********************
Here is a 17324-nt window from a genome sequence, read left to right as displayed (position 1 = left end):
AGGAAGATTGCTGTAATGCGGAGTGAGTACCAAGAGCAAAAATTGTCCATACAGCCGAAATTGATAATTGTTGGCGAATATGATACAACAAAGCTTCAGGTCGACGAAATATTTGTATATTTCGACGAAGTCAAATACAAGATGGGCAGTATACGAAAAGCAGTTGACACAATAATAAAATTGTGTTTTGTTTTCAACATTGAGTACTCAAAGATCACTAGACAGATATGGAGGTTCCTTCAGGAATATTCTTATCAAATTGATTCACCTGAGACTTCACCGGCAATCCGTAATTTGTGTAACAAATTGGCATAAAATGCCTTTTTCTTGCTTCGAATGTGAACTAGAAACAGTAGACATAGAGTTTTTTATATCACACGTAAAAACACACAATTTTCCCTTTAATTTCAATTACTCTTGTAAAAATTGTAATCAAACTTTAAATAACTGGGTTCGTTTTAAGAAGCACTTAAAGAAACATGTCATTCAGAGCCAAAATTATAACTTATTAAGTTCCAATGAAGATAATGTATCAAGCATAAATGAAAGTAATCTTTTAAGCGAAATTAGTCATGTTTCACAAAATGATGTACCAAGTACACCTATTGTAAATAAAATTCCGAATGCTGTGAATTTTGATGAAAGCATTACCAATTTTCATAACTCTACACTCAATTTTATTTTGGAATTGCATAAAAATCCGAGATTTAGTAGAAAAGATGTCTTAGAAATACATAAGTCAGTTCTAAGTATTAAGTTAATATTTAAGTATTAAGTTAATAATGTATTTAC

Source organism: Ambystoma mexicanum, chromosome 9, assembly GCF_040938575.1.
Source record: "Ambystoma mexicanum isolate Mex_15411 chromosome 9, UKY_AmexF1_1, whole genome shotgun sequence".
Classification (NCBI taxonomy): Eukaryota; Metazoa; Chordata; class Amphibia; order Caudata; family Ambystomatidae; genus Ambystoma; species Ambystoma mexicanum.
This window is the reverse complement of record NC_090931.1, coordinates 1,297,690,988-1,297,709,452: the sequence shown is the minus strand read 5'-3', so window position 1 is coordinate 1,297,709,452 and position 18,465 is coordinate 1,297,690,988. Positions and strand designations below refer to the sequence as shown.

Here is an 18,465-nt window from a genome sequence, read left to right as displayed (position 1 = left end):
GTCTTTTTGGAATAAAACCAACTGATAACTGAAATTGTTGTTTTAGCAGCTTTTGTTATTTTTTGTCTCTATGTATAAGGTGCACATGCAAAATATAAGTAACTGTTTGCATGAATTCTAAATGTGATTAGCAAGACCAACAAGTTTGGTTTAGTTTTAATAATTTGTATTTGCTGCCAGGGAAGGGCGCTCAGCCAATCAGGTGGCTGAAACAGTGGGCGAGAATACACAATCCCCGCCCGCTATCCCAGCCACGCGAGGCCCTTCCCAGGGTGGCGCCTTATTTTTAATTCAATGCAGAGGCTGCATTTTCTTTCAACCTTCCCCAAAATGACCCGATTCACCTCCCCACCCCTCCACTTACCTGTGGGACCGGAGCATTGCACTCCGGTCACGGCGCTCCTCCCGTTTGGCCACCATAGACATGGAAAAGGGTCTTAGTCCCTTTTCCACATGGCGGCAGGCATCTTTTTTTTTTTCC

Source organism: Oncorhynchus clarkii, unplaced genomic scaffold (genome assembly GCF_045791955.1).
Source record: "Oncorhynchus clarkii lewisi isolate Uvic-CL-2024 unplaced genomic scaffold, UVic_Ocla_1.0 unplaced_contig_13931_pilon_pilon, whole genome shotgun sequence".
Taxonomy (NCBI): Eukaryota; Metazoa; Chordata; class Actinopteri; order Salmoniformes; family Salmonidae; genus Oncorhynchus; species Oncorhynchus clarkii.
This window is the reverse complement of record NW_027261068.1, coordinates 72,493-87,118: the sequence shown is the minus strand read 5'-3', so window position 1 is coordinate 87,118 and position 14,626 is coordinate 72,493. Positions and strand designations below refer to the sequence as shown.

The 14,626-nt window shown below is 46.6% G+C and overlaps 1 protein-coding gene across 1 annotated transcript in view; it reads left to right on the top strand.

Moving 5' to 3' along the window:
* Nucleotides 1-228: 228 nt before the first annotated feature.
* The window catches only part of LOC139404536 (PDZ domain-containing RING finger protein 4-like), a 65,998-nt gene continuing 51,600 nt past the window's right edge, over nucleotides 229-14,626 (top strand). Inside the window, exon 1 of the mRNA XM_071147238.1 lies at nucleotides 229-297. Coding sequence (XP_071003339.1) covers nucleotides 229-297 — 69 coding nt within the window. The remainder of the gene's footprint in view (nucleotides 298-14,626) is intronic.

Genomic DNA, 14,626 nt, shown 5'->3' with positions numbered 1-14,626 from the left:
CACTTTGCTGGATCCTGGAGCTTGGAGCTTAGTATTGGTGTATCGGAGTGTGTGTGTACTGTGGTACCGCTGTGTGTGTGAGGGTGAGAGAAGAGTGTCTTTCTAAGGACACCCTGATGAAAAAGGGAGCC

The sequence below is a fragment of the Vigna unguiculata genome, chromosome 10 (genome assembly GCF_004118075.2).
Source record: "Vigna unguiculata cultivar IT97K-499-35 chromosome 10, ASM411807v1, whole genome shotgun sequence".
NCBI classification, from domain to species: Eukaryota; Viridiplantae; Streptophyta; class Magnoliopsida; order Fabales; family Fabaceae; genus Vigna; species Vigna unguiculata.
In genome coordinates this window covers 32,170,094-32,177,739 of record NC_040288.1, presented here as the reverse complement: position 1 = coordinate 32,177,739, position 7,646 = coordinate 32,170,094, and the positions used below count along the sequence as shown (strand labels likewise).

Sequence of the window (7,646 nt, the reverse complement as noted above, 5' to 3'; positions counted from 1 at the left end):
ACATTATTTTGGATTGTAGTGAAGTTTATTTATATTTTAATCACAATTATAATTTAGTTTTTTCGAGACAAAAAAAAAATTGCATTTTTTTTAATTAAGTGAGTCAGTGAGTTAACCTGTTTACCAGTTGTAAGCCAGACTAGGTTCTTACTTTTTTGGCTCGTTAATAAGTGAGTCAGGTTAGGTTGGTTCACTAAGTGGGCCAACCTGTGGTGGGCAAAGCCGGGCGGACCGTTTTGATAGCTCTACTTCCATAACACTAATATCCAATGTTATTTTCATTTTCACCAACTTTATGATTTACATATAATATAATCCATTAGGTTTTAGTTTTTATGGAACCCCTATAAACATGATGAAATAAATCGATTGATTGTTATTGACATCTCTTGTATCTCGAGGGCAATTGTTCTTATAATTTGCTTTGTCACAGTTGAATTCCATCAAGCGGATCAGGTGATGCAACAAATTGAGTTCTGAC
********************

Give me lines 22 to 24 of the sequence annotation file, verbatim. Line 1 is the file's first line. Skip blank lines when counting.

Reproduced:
In genome coordinates this window covers 32,170,094-32,177,739 of record NC_040288.1, presented here as the reverse complement: position 1 = coordinate 32,177,739, position 7,646 = coordinate 32,170,094, and the positions used below count along the sequence as shown (strand labels likewise).

Sequence of the window (7,646 nt, the reverse complement as noted above, 5' to 3'; positions counted from 1 at the left end):
ACATTATTTTGGATTGTAGTGAAGTTTATTTATATTTTAATCACAATTATAATTTAGTTTTTTCGAGACAAAAAAAAAATTGCATTTTTTTTAATTAAGTGAGTCAGTGAGTTAACCTGTTTACCAGTTGTAAGCCAGACTAGGTTCTTACTTTTTTGGCTCGTTAATAAGTGAGTCAGGTTAGGTTGGTTCACTAAGTGGGCCAACCTGTGGTGGGCAAAGCCGGGCGGACCGTTTTGATAGCTCTACTTCCATAACACTAATATCCAATGTTATTTTCATTTTCACCAACTTTATGATTTACATATAATATAATCCATTAGGTTTTAGTTTTTATGGAACCCCTATAAACATGATGAAATAAATCGATTGATTGTTATTGACATCTCTTGTATCTCGAGGGCAATTGTTCTTATAATTTGCTTTGTCACAGTTGAATTCCATCAAGCGGATCAGGTGATGCAACAAATTGAGTTCTGAC